You probably have heard by now the news on the latest outrageous release by a luxury brand. The Prada top.
For a moderate 690EUR you can get a tank top with Prada’s tag sewn on it. Oh, what a wonderful world we live in.
What do the Prada top and its price point say about luxury branding?
Let’s just be honest here for a minute… Are we really surprised that a luxury brand is releasing something ridiculously expensive yet basic?
It seems to be the way to go lately. Balenciaga is the King of this habit, literally selling trash bags for 1800USD. Let’s not forget about last year when the brand had the audacity of charging 895EUR for what are essentially every dad’s favourite go-to shoes, a pair of ASICS. Guess shocking people into buying your shit works?
Now, that’s not to say that all luxury products are outrageous in price. We can understand when a luxury item, or anything high fashion, has a pretty high price point. It takes copious amounts of experience, knowledge, talent, creativity and time to design and physically make many of these pieces. The materials involved are often of the utmost quality, and good craftmanship is something worth paying for. But being charged almost 1K for a tank top goes beyond any reason for expensive shirts. It begs the question, is it simply a luxury branding stint? It’s hard to believe that those present in the room when this Prada top was green-lit weren’t aware of the public outrage and subsequent mediatic attention it would evoke. Showering the brand with copious visibility not only among luxury consumers but also among Gen Z consumers and the whole of the internet basically.
Plus, just ask yourself… How Gen Z buys luxury? They sure love to wear things ironically. Items that are so unbelievably outrageous they oftentimes become a statement. Perhaps Prada is onto something here…
“But… The materials are indeed high quality and it’s not like other tank tops”
Those who have actually gotten ahold of the Prada top have weighed in…
“It’s made of medium-lightweight cotton that’s soft to the touch and slightly dense but utterly bereft of the elasticity you may expect from a contemporary undershirt.”
A beautiful description by Highsnobiety’s Jake Silbert, but even he agreed that holding it didn’t feel like an ethereal, otherworldly experience that transported you to the softest of textile clouds the way a 1K tank top should – my words not his.
Maybe the lack of stretch in the fabric is the one thing that remains exclusionary about this particular luxury brand design. In some twisted sense, it’s a way of taking the most basic and ‘for everybody’ garment in fashion possibly ever, besides something like socks maybe, and transforming it into the very opposite. An item that is neither accessible in price-point nor form-fitting, two of the factors that characterize a traditional tank top. Although sizing does run from an S to an XXL one can’t help but wonder how a tank top that doesn’t stretch would fit comfortably on bodies that are on the beautifully voluptuous side of life.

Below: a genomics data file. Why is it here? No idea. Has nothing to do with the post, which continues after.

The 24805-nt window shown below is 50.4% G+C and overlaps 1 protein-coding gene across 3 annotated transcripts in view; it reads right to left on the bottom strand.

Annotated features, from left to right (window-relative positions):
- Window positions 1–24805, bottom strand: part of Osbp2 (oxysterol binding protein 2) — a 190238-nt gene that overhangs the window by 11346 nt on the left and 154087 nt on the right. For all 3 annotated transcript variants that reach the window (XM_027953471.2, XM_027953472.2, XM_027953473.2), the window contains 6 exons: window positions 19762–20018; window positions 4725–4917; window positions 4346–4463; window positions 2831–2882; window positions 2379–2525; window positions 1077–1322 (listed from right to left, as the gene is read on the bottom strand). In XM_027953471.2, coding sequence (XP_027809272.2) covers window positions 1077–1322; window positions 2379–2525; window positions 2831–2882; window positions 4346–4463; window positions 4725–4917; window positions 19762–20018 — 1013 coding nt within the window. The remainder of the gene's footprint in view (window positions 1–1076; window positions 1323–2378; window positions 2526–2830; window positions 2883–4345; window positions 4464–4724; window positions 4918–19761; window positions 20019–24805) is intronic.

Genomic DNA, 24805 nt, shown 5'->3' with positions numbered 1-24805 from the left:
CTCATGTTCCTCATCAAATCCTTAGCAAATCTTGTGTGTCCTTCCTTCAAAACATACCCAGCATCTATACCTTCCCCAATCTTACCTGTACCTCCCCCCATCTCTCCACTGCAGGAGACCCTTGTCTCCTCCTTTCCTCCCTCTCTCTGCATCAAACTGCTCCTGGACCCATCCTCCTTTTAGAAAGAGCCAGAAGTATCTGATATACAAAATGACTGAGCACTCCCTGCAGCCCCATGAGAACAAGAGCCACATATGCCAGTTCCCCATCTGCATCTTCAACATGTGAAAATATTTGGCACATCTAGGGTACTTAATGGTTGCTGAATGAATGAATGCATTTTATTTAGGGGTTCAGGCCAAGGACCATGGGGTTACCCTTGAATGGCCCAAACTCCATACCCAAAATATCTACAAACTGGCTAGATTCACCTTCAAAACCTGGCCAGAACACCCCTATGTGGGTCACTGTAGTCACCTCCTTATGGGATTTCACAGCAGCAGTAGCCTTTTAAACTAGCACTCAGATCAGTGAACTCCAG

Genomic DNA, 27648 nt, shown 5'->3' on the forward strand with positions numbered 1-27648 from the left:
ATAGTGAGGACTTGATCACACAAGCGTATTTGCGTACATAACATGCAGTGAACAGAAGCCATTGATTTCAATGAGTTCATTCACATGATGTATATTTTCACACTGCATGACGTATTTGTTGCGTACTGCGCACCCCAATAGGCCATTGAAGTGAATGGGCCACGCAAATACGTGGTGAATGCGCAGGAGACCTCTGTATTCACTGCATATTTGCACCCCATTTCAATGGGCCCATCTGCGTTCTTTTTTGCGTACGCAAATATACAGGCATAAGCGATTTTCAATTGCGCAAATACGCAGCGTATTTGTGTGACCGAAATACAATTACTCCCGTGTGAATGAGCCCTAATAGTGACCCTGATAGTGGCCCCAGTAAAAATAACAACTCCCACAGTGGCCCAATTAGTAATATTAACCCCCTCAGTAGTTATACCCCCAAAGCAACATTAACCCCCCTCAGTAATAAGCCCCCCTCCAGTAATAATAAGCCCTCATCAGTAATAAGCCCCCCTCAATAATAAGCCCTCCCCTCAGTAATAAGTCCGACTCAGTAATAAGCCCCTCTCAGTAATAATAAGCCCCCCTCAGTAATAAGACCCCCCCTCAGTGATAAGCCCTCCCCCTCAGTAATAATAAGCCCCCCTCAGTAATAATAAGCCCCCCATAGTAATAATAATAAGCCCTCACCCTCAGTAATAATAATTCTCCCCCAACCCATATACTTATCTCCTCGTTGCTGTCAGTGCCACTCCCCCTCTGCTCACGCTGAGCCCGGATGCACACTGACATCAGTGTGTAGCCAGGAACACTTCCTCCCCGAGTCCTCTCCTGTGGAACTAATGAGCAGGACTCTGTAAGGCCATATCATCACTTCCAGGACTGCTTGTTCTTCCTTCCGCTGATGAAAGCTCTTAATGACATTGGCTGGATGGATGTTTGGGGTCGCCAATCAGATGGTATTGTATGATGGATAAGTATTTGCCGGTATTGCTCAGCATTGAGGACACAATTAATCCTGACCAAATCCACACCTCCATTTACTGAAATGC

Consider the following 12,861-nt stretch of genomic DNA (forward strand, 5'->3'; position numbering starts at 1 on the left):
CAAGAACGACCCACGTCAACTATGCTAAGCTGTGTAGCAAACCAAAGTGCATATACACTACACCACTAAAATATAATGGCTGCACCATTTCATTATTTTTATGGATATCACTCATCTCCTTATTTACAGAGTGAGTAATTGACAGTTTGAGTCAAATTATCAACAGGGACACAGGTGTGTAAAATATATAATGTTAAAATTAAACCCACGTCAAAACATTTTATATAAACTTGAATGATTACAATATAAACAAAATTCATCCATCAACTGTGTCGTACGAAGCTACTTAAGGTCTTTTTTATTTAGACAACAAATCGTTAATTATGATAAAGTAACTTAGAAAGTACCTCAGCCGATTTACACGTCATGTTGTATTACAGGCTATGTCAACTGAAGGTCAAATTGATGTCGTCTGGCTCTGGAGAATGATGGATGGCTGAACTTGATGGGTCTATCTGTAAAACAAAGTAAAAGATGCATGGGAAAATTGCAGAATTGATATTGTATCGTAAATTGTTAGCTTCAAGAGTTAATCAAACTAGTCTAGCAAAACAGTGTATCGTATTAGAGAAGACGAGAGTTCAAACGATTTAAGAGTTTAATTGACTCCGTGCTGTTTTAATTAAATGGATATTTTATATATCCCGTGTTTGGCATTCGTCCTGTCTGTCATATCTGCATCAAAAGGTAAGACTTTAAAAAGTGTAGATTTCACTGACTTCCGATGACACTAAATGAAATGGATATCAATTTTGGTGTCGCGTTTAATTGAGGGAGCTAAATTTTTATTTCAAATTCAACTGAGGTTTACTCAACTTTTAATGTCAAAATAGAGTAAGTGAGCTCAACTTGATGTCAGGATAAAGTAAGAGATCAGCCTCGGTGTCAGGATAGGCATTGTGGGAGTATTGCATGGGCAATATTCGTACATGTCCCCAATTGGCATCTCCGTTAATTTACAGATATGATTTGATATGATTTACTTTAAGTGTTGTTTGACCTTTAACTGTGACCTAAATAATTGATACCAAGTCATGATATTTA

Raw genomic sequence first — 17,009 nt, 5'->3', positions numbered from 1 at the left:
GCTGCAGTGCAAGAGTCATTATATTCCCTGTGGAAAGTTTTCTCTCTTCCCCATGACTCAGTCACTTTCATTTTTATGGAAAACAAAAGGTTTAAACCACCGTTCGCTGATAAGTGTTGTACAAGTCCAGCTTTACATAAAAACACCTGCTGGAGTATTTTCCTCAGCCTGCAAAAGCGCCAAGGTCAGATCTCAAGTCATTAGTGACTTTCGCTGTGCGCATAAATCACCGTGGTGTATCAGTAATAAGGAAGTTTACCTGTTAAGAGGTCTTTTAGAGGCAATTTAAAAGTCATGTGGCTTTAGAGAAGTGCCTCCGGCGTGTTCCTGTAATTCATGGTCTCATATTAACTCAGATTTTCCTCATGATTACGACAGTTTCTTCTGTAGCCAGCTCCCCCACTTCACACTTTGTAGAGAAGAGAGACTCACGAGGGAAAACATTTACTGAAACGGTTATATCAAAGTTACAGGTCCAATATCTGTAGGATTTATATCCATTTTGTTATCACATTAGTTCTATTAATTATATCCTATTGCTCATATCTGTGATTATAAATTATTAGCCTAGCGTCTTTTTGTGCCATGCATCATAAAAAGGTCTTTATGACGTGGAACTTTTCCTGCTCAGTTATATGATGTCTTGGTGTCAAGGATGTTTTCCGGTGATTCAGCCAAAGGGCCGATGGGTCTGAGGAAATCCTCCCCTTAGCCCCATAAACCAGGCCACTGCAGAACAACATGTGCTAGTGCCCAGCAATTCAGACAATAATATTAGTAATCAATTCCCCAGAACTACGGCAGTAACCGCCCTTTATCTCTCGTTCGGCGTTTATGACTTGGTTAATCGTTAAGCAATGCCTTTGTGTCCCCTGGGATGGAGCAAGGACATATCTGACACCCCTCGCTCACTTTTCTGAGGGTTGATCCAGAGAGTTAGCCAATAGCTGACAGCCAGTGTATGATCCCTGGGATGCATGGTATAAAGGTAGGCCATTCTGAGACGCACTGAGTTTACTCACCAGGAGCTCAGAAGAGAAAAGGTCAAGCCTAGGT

The Prada top kinda takes the practicality out of the garment. Which we guess could be seen as quite a distinctive attribute of orthodox luxury branding? By practicality, we mean achieving its main function which traditionally consists of being an undergarment that adapts to the body in a comforting fit. Mind you, nowadays, it’s used interchangeably as a top, and not as an item that is worn exclusively under a shirt.
Could the sudden release of the Prada top have something to do with the viral Prada repurposed necklace?
We can’t help but wonder if this was inspired by the very consumers. Remember that viral TikTok of a jewellery brand that repurposed a Prada bag into a necklace? Part of the virality came from the outrage of ‘destroying’ a Prada bag to make a necklace. Although Reluxe and Co – the culprit behind the crime of dismembering a designer bag – assured its audience that the bag was incredibly damaged and unfixable. Reluxe and Co has been repurposing luxury goods into unique pieces for quite some time. With their viral TikTok, they brought newfound attention to an element of designer pieces whose presence although imperative, isn’t always front-stage and centre. The tag.
@reluxeandco We can’t believe this project was almost a year ago✨ #uniquejewellery #reworkedprada #smallbusiness ♬ original sound – Katrina | Fitness Coach
Could this be how Gen Z buys luxury?
On the one hand we have Gen Z’s love for upcycling and their demand for a more sustainable fashion industry. On the other, we have a luxury label’s tag as the certificate of a premium brand. Gen Z consumers have been avidly vocal about luxury buying behaviour they disagree with. Expensive shirts aren’t cool if their production process is detrimental to the planet. However, expensive shirts, jewellery, bags, trousers, or any garments that are made with upcycled items are worth the investment.
Not only do new luxury consumers flex owning something from a premium brand, but they also flex its sustainability, inventiveness and originality. And what’s more sustainable than taking something old and turning it into something new? It’s all about circularity nowadays darlings.
Now the Italian luxury house hasn’t done this with their Prada top to be fair. But they might have used it as inspiration seeing the traction its tag generated. And who’s to say they weren’t trying to take advantage of the accidental positioning they achieved among Gen Z consumers thanks to that viral TikTok?
This shenanigan might not be that outrageous nor that random at all…